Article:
The answer, according to educational experts and employers, is a resounding yes.
A recent survey by the Association of American State Colleges and Universities (AASCU) revealed that more than 75% of employers recommend a liberal arts education for its flexibility, creativity, critical thinking and strong communications skills.
The Association of American Colleges and Universities (AACU) defines liberal education as “an approach to learning that empowers individuals and prepares them to deal with complexity, diversity, and change. It provides students with broad knowledge of the wider world (e.g. science, culture, and society) as well as in-depth study in a specific area of interest. A liberal education helps students develop a sense of social responsibility, as well as strong and transferable intellectual and practical skills such as communication, analytical and problem-solving skills, and a demonstrated ability to apply knowledge and skills in real-world settings.”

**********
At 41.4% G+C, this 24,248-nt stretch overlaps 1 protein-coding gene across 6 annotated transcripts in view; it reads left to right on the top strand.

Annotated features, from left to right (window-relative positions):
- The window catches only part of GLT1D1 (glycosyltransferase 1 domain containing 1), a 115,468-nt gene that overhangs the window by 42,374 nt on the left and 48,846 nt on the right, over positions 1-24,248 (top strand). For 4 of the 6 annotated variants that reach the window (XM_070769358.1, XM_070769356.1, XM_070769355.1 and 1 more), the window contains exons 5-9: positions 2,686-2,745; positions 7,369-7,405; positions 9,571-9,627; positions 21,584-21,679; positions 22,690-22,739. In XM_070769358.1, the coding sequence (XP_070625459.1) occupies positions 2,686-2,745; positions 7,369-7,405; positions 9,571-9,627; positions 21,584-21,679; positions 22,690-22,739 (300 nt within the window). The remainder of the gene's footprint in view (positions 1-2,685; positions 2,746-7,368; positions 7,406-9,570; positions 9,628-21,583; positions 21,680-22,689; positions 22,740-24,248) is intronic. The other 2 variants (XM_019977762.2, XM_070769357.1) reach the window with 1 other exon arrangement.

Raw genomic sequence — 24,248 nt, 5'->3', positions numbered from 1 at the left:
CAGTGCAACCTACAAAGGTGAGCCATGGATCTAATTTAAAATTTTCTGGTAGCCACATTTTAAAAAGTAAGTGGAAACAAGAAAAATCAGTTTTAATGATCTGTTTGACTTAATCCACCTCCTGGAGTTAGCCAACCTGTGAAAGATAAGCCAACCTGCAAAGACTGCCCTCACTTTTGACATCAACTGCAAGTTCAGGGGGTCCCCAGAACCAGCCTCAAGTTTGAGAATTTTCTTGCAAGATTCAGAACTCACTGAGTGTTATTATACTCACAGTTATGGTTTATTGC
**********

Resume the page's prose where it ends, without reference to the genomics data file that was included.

Liberal arts programs readily develop core competencies that leaders in the high-tech work force most desire. Hundreds of interviews conducted by Tony Wagner, Expert In Residence at Harvard University’s new Innovation Lab, isolated the most desirable qualities in 21st Century employees, which I explore here.
Critical thinking and problem solving
A liberal arts education requires students to think deeply, not just in one discipline but across a wide range of subjects. A student of liberal arts is exposed to historical and current issues in many relevant fields, and can bring that contextual understanding to the workplace.